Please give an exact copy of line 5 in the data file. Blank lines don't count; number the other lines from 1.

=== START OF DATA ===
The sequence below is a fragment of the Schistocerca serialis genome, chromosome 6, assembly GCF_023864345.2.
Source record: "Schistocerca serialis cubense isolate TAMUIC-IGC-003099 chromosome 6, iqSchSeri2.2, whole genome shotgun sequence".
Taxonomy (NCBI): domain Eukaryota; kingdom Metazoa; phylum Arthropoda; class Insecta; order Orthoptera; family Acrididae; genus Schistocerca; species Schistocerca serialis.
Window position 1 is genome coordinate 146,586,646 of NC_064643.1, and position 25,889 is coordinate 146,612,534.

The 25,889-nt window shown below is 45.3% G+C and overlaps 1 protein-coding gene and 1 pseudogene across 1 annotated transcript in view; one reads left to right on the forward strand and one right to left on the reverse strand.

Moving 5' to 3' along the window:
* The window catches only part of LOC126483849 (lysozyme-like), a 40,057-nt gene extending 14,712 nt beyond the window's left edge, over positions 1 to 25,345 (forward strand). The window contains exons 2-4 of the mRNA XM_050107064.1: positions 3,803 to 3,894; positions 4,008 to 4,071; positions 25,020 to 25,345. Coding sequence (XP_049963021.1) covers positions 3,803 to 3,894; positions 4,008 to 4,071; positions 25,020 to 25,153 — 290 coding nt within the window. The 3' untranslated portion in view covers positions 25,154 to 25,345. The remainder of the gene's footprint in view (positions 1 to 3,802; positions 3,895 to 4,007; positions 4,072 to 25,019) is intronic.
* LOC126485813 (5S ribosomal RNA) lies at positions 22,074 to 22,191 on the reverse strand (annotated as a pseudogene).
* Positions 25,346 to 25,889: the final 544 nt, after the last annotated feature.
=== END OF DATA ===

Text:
The 25,889-nt window shown below is 45.3% G+C and overlaps 1 protein-coding gene and 1 pseudogene across 1 annotated transcript in view; one reads left to right on the forward strand and one right to left on the reverse strand.